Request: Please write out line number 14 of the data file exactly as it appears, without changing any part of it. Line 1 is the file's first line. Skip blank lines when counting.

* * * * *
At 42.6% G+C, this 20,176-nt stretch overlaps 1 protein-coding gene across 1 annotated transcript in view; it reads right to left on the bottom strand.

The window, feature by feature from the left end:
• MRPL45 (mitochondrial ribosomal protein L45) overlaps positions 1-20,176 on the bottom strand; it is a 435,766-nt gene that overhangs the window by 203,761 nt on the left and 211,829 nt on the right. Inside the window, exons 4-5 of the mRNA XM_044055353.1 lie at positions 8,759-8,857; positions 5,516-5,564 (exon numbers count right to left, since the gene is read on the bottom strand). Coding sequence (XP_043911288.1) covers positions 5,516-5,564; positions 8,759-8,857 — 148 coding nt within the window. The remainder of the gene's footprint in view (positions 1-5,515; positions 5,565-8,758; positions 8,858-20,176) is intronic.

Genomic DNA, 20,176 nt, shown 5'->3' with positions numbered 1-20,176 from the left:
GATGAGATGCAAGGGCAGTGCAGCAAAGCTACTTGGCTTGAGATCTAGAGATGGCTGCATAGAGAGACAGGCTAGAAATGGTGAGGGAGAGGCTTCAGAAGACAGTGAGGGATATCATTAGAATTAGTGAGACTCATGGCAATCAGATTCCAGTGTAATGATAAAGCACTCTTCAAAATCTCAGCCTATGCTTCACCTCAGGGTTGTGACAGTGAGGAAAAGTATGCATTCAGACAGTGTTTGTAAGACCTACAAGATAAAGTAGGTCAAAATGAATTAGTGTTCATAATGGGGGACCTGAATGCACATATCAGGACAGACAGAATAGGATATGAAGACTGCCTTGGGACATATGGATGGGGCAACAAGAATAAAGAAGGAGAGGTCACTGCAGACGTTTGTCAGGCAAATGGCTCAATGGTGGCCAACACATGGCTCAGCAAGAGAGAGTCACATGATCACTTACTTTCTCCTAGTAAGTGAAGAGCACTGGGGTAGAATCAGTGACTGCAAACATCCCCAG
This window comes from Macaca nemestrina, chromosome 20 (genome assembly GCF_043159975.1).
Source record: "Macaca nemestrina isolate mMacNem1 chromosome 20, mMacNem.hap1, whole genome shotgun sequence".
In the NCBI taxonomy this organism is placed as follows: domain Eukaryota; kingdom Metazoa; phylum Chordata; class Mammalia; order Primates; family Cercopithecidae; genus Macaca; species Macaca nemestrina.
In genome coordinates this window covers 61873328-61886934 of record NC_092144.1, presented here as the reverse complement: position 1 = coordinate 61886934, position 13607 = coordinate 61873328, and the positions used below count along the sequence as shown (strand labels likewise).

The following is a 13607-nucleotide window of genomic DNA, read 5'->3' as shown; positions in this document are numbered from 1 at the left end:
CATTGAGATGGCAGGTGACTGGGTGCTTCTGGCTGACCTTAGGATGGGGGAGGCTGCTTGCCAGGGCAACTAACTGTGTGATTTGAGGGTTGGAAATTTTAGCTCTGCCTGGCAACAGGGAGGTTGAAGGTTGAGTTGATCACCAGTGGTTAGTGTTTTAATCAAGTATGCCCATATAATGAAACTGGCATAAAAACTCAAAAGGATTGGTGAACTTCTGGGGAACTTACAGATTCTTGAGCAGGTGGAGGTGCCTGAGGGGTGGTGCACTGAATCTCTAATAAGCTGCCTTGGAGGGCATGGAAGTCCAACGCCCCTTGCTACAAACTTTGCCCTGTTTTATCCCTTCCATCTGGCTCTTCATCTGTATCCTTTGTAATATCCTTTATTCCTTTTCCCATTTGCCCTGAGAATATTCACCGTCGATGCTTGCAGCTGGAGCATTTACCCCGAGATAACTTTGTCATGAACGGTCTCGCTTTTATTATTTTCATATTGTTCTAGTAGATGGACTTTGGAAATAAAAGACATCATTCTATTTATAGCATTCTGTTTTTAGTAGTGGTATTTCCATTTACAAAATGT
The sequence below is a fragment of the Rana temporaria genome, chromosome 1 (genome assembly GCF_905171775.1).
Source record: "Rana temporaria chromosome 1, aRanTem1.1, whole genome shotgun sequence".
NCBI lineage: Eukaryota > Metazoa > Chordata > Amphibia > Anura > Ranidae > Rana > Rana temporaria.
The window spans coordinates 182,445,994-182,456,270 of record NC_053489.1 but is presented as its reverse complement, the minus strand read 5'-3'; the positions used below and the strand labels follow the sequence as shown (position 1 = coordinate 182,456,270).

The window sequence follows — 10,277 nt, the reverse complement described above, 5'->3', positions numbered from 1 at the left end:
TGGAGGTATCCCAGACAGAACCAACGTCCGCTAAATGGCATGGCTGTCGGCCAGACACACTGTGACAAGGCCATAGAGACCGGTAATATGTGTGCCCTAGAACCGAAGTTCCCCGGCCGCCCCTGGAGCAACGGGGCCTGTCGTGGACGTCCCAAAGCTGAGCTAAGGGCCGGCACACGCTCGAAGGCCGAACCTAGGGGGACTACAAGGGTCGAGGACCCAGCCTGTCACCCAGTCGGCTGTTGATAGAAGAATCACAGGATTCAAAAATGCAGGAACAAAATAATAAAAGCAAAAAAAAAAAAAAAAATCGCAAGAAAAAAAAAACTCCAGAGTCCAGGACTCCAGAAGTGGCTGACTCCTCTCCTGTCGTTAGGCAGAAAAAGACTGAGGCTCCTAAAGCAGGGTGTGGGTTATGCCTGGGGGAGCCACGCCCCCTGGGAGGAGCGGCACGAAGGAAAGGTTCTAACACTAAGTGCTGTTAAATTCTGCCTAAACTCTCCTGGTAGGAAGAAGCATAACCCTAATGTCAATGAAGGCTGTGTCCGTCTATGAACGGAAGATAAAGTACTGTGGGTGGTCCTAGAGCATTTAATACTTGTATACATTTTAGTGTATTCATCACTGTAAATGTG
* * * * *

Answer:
NCBI lineage: Eukaryota > Metazoa > Chordata > Amphibia > Anura > Ranidae > Rana > Rana temporaria.